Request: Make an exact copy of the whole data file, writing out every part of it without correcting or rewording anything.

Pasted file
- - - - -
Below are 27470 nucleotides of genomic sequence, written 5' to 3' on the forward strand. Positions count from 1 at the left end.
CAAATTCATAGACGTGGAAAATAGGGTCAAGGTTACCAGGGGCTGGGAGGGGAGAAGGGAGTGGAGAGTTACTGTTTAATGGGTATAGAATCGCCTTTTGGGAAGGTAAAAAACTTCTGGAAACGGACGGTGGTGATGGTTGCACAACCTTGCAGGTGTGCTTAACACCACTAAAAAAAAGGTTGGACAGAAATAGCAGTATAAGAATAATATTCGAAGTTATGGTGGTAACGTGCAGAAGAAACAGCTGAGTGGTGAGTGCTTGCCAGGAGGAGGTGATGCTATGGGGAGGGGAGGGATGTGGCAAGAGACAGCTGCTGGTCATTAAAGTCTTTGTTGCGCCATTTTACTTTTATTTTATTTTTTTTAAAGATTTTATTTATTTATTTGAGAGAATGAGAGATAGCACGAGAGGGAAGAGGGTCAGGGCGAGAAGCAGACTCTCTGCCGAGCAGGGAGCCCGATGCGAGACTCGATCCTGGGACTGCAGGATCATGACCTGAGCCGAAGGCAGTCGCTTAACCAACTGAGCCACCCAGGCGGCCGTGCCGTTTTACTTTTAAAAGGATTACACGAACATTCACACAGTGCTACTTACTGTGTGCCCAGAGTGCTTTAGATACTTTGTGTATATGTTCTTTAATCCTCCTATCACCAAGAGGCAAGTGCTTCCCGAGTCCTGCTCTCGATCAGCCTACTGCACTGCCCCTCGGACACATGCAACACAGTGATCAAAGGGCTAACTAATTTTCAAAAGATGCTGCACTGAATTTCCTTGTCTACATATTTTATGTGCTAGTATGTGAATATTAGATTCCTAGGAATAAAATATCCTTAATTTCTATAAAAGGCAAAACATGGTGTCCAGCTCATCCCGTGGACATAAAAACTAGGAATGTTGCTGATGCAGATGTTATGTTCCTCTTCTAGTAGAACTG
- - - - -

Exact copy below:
Below are 27470 nucleotides of genomic sequence, written 5' to 3' on the forward strand. Positions count from 1 at the left end.
CAAATTCATAGACGTGGAAAATAGGGTCAAGGTTACCAGGGGCTGGGAGGGGAGAAGGGAGTGGAGAGTTACTGTTTAATGGGTATAGAATCGCCTTTTGGGAAGGTAAAAAACTTCTGGAAACGGACGGTGGTGATGGTTGCACAACCTTGCAGGTGTGCTTAACACCACTAAAAAAAAGGTTGGACAGAAATAGCAGTATAAGAATAATATTCGAAGTTATGGTGGTAACGTGCAGAAGAAACAGCTGAGTGGTGAGTGCTTGCCAGGAGGAGGTGATGCTATGGGGAGGGGAGGGATGTGGCAAGAGACAGCTGCTGGTCATTAAAGTCTTTGTTGCGCCATTTTACTTTTATTTTATTTTTTTTAAAGATTTTATTTATTTATTTGAGAGAATGAGAGATAGCACGAGAGGGAAGAGGGTCAGGGCGAGAAGCAGACTCTCTGCCGAGCAGGGAGCCCGATGCGAGACTCGATCCTGGGACTGCAGGATCATGACCTGAGCCGAAGGCAGTCGCTTAACCAACTGAGCCACCCAGGCGGCCGTGCCGTTTTACTTTTAAAAGGATTACACGAACATTCACACAGTGCTACTTACTGTGTGCCCAGAGTGCTTTAGATACTTTGTGTATATGTTCTTTAATCCTCCTATCACCAAGAGGCAAGTGCTTCCCGAGTCCTGCTCTCGATCAGCCTACTGCACTGCCCCTCGGACACATGCAACACAGTGATCAAAGGGCTAACTAATTTTCAAAAGATGCTGCACTGAATTTCCTTGTCTACATATTTTATGTGCTAGTATGTGAATATTAGATTCCTAGGAATAAAATATCCTTAATTTCTATAAAAGGCAAAACATGGTGTCCAGCTCATCCCGTGGACATAAAAACTAGGAATGTTGCTGATGCAGATGTTATGTTCCTCTTCTAGTAGAACTG